1814 The "Disaster of Rancagua". Mariano Osorio, in command of a third Spanish expedition, defeats O'Higgins (October 1 2). Osorio reconquers Santiago for Spain. Exodus of Chilean patriots to Mendoza, Argentina, where they receive the support of José de San Martín. Those patriots who remain in Chile are captured by the Spaniards are deported to the Juan Fernández Islands. Osorio is confirmed Governor of Chile by the Viceroy Fernando de Abascal of Peru. The talaveras, under the command of San Bruno, install a regime of terror extending to those merely suspected of sympathy for the Chilean cause.
1815 Guerrilla resistance against the Spanish begins, led by Manuel Rodríguez Erdoiza, and other spies such as Justo Estay. Increasing enmity between Osorio and Abascal leads Abascal to replace Osorio with Casimiro Marcó del Pont.
1817 Battle of Chacabuco. José de San Martín and O'Higgins defeat Rafael Maroto, reconquering Santiago. Captain San Bruno, hated chief of the talaveras, is captured and less than 24 hours later executed by firing squad. O'Higgins becomes dictator.
1818 O'Higgins signs the Chilean Declaration of Independence (February 12). Shortly afterwards, in the Battle of Maipú, O'Higgins defeats a new military expedition led by Mariano Osorio, and Chile definitively obtains independence from Spain (April 5). The rivalry between O'Higgins and Manuel Rodríguez ends with the ambush and assassination of the latter in Tiltil. The brothers Juan José and Luis Carrera are shot in Argentina.
1820 Valdivia is captured by Lord Cochrane who commands the Chilean navy. The Freedom Expedition of Perú is organised by the government of Chile, and manages to free some parts of Peru from Spanish rule.
1821 José Miguel Carrera arrested as a montonero (mounted rebel/bandit) in Argentina, and executed in Mendoza.
1822 The Chilean Constitution of 1822 comes into effect.
1823 Ramón Freire leads a military expedition from Concepción to Santiago and forces O'Higgins to resign. He goes into exile in Peru, where he dies in 1842. Freire assumes power.
1825 Taking advantage of the un-surveyed border, and ignoring the royal decree of 1681 and the principal uti possidetis, Simón Bolívar grants the port of Cobija to Bolivia. This gives Bolivia an outlet to the sea between Chile and Peru, which it will retain until the War of the Pacific.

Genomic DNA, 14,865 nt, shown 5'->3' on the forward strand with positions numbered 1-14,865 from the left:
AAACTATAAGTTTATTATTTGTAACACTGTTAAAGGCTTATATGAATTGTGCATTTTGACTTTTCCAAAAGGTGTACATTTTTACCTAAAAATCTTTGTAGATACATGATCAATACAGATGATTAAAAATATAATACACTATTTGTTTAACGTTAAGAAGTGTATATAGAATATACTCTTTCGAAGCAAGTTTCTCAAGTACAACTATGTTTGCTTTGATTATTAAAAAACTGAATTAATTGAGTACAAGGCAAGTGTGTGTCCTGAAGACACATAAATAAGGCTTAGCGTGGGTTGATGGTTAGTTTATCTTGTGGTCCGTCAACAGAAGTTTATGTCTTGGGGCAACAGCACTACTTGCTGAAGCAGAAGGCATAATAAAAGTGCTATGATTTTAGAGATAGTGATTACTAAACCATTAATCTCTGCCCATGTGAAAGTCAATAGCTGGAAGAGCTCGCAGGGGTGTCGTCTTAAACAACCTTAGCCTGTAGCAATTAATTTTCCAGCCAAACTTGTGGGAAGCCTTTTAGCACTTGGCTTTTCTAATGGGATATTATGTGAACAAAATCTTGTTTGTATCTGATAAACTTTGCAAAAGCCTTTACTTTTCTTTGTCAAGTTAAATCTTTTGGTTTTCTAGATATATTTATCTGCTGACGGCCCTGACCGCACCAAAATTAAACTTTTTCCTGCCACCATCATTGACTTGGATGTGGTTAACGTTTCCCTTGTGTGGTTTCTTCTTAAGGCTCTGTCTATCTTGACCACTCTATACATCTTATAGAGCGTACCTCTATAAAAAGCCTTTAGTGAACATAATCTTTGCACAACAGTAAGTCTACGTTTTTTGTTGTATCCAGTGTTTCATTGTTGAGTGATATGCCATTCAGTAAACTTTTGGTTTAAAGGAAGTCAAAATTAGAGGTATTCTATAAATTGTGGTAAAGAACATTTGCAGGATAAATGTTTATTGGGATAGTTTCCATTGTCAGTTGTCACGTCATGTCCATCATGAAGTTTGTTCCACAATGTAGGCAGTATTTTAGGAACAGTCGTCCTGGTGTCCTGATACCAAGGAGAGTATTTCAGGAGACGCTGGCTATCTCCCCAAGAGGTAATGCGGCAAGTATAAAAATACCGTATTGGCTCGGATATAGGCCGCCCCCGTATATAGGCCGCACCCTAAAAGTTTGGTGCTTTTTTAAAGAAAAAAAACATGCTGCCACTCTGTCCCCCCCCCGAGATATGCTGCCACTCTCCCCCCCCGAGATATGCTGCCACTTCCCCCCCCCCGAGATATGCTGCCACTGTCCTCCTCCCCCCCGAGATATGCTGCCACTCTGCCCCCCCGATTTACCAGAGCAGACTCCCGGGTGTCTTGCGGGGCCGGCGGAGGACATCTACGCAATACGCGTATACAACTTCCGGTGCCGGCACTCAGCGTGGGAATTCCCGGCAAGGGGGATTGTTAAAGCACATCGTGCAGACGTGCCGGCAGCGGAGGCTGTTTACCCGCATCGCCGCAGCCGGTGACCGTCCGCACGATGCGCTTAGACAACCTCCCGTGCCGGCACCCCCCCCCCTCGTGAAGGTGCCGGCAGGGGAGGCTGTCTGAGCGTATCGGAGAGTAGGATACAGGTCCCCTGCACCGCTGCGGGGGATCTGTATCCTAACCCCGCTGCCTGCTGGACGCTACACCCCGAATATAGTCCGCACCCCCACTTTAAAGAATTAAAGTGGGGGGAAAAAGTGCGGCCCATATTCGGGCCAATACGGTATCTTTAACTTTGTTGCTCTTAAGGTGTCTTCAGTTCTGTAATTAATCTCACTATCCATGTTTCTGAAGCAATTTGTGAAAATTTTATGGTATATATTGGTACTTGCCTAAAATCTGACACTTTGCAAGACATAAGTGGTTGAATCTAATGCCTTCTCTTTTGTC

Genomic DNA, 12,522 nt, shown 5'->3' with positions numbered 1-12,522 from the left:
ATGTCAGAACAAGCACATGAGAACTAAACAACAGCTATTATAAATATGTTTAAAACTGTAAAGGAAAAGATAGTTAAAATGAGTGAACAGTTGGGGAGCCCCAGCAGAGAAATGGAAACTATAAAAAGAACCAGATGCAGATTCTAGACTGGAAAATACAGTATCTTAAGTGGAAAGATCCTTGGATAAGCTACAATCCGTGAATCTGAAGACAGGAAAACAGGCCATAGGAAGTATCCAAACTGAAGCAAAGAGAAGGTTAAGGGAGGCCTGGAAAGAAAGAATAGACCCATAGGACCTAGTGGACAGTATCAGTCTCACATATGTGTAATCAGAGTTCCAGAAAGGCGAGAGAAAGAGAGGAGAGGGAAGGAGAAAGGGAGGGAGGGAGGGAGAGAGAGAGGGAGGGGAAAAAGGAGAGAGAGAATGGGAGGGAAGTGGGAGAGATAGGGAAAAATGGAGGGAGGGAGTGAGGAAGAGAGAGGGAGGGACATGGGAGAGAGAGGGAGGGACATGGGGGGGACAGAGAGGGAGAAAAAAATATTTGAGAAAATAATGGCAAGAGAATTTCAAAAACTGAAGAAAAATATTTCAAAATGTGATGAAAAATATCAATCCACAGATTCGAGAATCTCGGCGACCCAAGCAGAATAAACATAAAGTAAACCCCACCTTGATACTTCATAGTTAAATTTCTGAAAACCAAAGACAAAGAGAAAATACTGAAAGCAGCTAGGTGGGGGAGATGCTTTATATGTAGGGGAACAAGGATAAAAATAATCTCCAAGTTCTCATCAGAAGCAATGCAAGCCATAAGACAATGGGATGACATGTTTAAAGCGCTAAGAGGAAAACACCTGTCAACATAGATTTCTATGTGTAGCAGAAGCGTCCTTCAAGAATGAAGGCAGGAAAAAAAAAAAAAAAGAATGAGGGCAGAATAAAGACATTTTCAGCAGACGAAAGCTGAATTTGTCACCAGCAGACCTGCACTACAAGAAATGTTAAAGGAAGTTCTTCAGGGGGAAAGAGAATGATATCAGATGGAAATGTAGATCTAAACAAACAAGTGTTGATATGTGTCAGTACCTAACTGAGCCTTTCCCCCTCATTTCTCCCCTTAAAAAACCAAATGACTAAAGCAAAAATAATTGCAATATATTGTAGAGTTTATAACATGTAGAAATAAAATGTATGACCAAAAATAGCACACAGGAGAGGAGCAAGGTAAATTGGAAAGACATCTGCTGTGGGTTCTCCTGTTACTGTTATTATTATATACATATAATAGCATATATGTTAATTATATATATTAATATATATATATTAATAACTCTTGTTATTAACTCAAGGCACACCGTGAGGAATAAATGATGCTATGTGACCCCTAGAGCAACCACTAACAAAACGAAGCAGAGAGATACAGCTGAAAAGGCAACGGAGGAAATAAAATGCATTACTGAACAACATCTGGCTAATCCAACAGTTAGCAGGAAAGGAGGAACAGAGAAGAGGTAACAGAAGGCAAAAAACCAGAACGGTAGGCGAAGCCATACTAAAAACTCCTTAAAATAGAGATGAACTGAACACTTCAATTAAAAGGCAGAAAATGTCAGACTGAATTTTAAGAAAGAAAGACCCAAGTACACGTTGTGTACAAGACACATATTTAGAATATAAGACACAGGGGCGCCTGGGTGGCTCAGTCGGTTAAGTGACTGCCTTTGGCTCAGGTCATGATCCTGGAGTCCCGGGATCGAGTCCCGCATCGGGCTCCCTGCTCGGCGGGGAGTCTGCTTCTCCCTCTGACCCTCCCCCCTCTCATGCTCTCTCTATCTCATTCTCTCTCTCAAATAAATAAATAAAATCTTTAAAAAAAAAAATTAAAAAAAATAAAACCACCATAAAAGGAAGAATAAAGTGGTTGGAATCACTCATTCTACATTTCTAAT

1826 Freire incorporates Chiloé, the last area under Spanish control, into Chile. He later resigns, initiating an interregnum known as The Anarchy. First attempt in Chile of federal (as against centralized) government, led by the first president of Chile Manuel Blanco Encalada, and the federalist José Miguel Infante.
1828 Francisco Antonio Pinto assumes power after the resignation of Encalada and his predecessors. Chilean Constitution of 1828.
1829 Chilean Civil War of 1829. After several battles, Joaquín Prieto defeats Ramón Freire in the Battle of Lircay.
1830 Diego Portales begins to remodel Chilean institutions, converting the country into an authoritarian republic.
1831 José Joaquín Prieto becomes president of Chile. He will serve two consecutive five-year terms. With him, the so-called decenios (decade-long reigns) begin, which continue until 1871. This 30-year Conservative Party hegemony is sometimes referred to as the Authoritarian Republic.
1832 Discovery of mineral deposits in Chañarcillo, and the beginning of the rise of silver in what was then el Norte Chico and now constitutes the Atacama and Coquimbo regions of Chile. The mining fortunes constitute an important source of power in the following decades.
1833 Chilean Constitution of 1833. "Portalian" that is, inspired by Diego Portales definitively fixed Chilean institutions.